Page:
Isn’t it curious how describing deaths brought forward by a short interval by covid as dry tinder garners disapproval, while the MHRA’s breezy description of Yellow Card deaths associated with covid vaccination as spontaneous combustion — most likely would have died anyway, dear boy — goes quite un-remarked. Be that as it may, Dr No has taken a look at the MHRA’s Yellow Card Scheme for reporting adverse drug reactions, after some discussion in a recent post about a BMJ Rapid Response which suggested significant underreporting of covid vaccination side-effects. What can the Yellow Card Scheme tell us about adverse reactions to the covid vaccines? Is there any evidence for or against significant under-reporting of adverse reactions?
The first, and probably most important, thing about the Yellow Card Scheme (YCS) is that it is voluntary. There is no absolute requirement to report suspected side effects, just a sort of obligation. Anyone can make a report (which can list more than one reaction), either by using one of the traditional yellow cards which gave the scheme its name, or more recently online. The reports are not that onerous to complete, but at least three things have to happen for a report to get filed. First, someone has to suspect an adverse reaction to a drug (the definitions of both adverse reaction and drug are broad), second, that someone needs to know that the YCS exists, and third, that someone, or someone on their behalf, has to take the time to file the report.
In the ordinary course of events, making a link between a drug and a suspected adverse reaction is by no means a given. In an otherwise well patient given a new drug who then develops a rare condition, the possibility of causal link might well spring to mind, but in the majority of otherwise unwell patients, on a raft of drugs, who sometime later develops yet another condition, the suspicion of a causal link can all too easily pass unnoticed. Nonetheless, the covid vaccine is a new drug, and many receiving it will be otherwise well, so the odds of meeting the first requirement, that a suspected link between the vaccine and a reaction exists, are probably on balance weighted in favour of spotting a suspected link, should an adverse reaction occur, but this will diminish in patients with complex co-morbidities.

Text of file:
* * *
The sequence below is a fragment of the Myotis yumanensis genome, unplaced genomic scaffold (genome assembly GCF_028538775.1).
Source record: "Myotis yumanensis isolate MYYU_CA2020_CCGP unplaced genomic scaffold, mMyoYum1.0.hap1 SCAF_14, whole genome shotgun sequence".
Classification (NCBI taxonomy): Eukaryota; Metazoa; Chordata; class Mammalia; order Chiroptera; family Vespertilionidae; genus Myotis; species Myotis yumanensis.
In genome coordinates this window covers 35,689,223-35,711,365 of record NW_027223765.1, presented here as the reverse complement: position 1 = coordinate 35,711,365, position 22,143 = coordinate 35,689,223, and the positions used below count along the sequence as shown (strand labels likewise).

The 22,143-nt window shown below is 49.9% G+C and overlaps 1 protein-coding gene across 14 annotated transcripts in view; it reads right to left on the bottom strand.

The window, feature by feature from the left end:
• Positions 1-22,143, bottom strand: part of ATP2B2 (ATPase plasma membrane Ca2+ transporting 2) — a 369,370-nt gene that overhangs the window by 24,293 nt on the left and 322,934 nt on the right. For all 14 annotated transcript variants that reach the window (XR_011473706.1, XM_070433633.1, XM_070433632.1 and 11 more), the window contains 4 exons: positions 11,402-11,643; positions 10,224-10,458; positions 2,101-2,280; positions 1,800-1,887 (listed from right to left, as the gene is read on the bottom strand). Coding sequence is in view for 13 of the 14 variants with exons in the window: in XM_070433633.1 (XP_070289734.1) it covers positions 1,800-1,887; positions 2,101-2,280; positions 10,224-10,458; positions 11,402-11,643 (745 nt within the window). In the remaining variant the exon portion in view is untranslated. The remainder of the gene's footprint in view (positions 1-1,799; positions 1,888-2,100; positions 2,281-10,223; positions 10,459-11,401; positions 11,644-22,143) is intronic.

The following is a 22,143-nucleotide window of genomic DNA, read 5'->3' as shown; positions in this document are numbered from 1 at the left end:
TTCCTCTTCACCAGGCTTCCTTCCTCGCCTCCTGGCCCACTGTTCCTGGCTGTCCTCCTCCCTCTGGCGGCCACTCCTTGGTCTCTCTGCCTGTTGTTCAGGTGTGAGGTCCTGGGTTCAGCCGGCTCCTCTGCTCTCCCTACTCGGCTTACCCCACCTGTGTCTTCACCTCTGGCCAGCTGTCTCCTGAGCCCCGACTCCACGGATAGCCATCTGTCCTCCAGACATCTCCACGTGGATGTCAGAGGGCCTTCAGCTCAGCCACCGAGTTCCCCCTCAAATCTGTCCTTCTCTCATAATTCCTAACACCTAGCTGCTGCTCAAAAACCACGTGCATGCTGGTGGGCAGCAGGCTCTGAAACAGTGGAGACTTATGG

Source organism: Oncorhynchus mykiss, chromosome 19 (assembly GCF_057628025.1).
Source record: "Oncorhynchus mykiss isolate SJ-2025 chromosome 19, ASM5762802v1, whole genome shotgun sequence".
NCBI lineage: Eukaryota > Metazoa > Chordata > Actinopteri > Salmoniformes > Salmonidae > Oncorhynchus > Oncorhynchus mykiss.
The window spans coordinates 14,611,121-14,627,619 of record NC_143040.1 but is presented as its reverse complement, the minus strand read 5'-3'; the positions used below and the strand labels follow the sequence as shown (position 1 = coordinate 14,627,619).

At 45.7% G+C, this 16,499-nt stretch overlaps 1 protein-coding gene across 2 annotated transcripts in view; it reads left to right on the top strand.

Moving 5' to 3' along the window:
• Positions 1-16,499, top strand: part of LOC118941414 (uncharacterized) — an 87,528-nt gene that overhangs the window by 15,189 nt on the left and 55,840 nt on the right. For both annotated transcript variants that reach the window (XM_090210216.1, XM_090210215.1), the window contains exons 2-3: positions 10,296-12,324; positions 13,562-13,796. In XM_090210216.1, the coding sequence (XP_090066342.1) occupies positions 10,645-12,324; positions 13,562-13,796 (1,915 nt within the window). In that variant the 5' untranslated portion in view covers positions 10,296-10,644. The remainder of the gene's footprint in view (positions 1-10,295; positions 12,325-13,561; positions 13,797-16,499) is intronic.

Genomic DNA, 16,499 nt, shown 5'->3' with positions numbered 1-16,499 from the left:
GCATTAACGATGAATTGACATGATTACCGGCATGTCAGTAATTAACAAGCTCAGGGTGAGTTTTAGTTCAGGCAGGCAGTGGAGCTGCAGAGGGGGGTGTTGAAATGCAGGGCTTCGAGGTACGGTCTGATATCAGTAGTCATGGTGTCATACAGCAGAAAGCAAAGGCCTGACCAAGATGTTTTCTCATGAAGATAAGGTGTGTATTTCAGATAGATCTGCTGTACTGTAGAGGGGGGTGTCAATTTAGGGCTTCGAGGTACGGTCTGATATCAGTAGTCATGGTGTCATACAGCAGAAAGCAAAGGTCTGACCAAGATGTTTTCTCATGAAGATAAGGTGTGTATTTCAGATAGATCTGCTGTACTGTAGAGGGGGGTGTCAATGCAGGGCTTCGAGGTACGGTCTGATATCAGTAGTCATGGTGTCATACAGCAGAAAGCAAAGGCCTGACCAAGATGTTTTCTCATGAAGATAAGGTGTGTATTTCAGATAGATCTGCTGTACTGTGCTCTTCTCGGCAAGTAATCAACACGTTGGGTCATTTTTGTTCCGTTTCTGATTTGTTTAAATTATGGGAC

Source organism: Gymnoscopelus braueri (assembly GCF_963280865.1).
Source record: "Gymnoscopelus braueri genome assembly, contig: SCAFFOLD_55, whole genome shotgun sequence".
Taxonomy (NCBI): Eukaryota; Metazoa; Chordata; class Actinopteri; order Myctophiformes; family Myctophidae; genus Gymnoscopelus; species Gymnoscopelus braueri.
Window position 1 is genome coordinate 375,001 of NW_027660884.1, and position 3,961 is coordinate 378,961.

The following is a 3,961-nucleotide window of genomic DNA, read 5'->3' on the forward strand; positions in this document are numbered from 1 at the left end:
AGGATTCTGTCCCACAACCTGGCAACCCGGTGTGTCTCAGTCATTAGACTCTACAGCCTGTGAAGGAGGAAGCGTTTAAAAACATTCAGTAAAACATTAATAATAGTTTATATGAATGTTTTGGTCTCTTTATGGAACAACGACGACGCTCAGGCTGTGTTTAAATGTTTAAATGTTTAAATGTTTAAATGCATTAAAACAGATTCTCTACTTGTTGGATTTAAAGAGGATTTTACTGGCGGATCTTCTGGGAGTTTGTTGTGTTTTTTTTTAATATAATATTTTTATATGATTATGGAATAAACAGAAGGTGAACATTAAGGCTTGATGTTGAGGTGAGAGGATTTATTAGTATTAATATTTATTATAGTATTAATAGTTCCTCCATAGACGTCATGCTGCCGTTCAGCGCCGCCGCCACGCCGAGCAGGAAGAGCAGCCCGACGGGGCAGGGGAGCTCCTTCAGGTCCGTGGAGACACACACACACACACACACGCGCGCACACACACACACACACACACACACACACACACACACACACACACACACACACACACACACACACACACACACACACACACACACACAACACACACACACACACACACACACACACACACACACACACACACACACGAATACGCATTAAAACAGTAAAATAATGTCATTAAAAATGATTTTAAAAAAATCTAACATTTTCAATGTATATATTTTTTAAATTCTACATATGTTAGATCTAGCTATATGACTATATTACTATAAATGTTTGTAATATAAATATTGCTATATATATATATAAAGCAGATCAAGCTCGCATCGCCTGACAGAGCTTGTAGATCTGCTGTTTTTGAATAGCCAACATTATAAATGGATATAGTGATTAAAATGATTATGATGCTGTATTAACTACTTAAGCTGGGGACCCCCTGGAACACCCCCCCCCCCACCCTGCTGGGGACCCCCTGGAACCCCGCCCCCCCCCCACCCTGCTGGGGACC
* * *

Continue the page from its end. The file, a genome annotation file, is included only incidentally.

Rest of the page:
The odds on the second requirement, that someone needs to know the YCS exists, are less favourable. Doctors certainly know about the YCS, but do those receiving the vaccine? Anecdotal reports (the best we have at the moment) suggest many do not, and it goes without saying that if you do not know about the YCS, then you are not going to use it. Many suspected adverse reactions, despite being noticed, will remain unreported. The third requirement, that someone takes the time to make the report, also contributes to under-reporting. Put bluntly, the yellow card is just another form, and a voluntary one at that, that one should fill in — and the road to hell is paved with good intentions.
For these reasons, the YCS in the ordinary course of events is severely handicapped. In November last year, the MHRA crowed about reaching a “Major milestone – 1 million Yellow Card reports since scheme started over 50 years ago”. This sounds impressive, but needs some context. Cobbling together some community prescription data for England (hospital data is not available, and the other UK nations have less long term data) over the last 50 years from here, here and here, and doing some interpolation for missing years, there have been some 30,456,890,537 (30 billion) prescription items dispensed over the same period. That works out at around one report for every 30,000 items dispensed, or put another way, only 0.0033% of community items dispensed generate a yellow card. Given that adverse reactions are hardly rare, these are not encouraging figures, and because the number of items dispensed does not include hospital prescriptions, the true rates will be even lower. The cards may be yellow, but faces at the MHRA must surely be red.
Or maybe not, at least for the covid vaccines. In 2020, the MHRA received a total of 40,924 reports of suspected adverse reactions. In contrast, it received a total of 160,071 reports from 34,100,000 vaccine doses administered up to the 28th March 2021. The extra 34,100,00 prescriptions generated by the vaccine are but a drop in the ocean compared to the over 1 billion community items dispensed annually in recent years, and yet the reporting rate is all but four times as many reports from the vaccines alone in just 3-4 months, than all reports for any drug for all of 2020. Put another way, around 0.47% (one in just over 200) of all vaccines doses administered generate a yellow card, compared to around 0.0033% (one in 30,000) for the Yellow Card Scheme over its lifetime. These figures represent orders of magnitude differences, and are not to be sniffed at.
We may not sniff, but we might cough. There may be orders of magnitude more reports, but we still don’t know whether they represent over, under or about right reporting. If they are about right, do the numbers mean the covid vaccines have high rates of side effects, or are they just being reported more? Or could the startling rise in Yellow Card use, and the data it provides, somehow amount to a green light, telling us that the vaccines are indeed safe? Unfortunately, the Yellow Card Scheme, which is intended primarily as an alert system, can’t itself answer these questions. To get those answers, we need properly conducted Phase IV (post marketing) trials, and those trials are not going to be published for sometime yet. In the meantime, the great ship Vaccinator continues to sail on uncharted waters in a fog of increasing density and complexity.